Completed in 1979, the Atheneum features a 2-story ramp and a grid-like design that provide a pathway to follow with frequent views of the nearby town, countryside, and Wabash River. As you pass through each level, you’re drawn to experience the exhibits about New Harmony’s rich history before being led outside to continue the journey into the charming town.

The building is one of Meier’s seminal works, and its numerous accolades include the 2008 American Institute of Architects (AIA) 25 Year Award for buildings that have stood the test of time decades after completion.

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6. Crystal Bridges Museum of American Art

Bentonville, Arkansas

Crystal Bridges Museum of American Art

The stunning Crystal Bridges Museum of American Art nestles in a ravine surrounded by an Ozark forest. Photo courtesy Arkansas Department of Parks, Heritage, and Tourism (ADPHT)

Named for a nearby spring and 2 signature bridge structures incorporated into its design, Crystal Bridges Museum of American Art features a series of pavilions nestled around 2 spring-fed ponds. The project is another masterpiece by Moshe Safdie. Nothing less than astonishing, the skillful incorporation of nature into the design melds the northwest Arkansas landscape into the structures.

You’ll likely gaze as much at the buildings as at the world-class collection of art in the galleries. Safdie’s nature-centric architecture is a key component in Crystal Bridges’ mission to bring people, art, and nature together.

Frank Lloyd Wright’s Bachman-Wilson House

Frank Lloyd Wright’s Bachman-Wilson House was dismantled at its original New Jersey location and reconstructed on the museum campus. Photo by Nancy Nolan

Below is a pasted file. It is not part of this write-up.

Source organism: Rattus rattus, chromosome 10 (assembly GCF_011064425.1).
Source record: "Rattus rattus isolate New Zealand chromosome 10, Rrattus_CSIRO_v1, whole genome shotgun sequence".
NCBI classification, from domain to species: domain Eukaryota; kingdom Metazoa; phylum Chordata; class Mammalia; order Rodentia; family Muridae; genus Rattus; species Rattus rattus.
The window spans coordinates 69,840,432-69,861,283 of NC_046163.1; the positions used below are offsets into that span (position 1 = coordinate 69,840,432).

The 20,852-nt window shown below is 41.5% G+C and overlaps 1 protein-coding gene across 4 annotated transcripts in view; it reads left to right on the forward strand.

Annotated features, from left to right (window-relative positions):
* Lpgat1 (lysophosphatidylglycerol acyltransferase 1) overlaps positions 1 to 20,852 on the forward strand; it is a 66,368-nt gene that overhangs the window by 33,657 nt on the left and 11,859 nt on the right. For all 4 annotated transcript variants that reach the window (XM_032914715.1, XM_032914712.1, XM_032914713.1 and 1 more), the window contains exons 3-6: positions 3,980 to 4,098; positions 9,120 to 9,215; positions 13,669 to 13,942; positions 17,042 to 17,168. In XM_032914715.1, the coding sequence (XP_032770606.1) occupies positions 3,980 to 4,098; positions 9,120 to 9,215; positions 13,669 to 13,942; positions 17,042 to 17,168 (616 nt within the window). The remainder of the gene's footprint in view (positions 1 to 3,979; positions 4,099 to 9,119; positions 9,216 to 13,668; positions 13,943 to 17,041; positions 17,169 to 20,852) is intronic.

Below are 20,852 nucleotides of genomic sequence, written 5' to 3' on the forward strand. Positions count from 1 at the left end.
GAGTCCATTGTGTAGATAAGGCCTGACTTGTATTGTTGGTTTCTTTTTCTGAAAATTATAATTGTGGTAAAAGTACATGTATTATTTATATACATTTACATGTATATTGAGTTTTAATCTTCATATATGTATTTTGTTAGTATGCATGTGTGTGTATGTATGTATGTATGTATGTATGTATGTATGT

To learn about Safdie’s design, take one of the Crystal Bridges architecture tours. Also, 5 miles of sculpture and walking trails showcase the 120-acre park, which also includes a 1954 Frank Lloyd Wright house that was transferred from New Jersey to the museum grounds and reconstructed in 2015. Museum and tour admission are free.

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7. Thorncrown Chapel

Eureka Springs, Arkansas

Thorncrown Chapel

Designed by E. Fay Jones, Thorncrown Chapel has 425 windows that bring the Ozark forest into the peaceful space. Photo courtesy Whit Slemmons/Thorncrown Chapel

Stroll through the Ozark Mountains outside Eureka Springs to encounter Thorncrown Chapel. The architectural stunner blends into its forested hillside setting. With 425 windows and its signature diamond-shaped wooden trusses that soar through the trees, Thorncrown has earned numerous honors, including the AIA 1981 National Honor Award.

E. Fay Jones, an Arkansas native and Frank Lloyd Wright protége, designed the chapel and labeled its style as “Ozark Gothic.” Jones drew inspiration from Sainte Chappelle, a light-filled gothic chapel in Paris. Like in its medieval counterpart, illumination, shadows, and reflections contribute to Thorncrown’s ambience. Every hour each season, the patterns of light that filter through the trees and elaborate trusses shift, giving the magnificent yet simple structure an ever-changing appearance.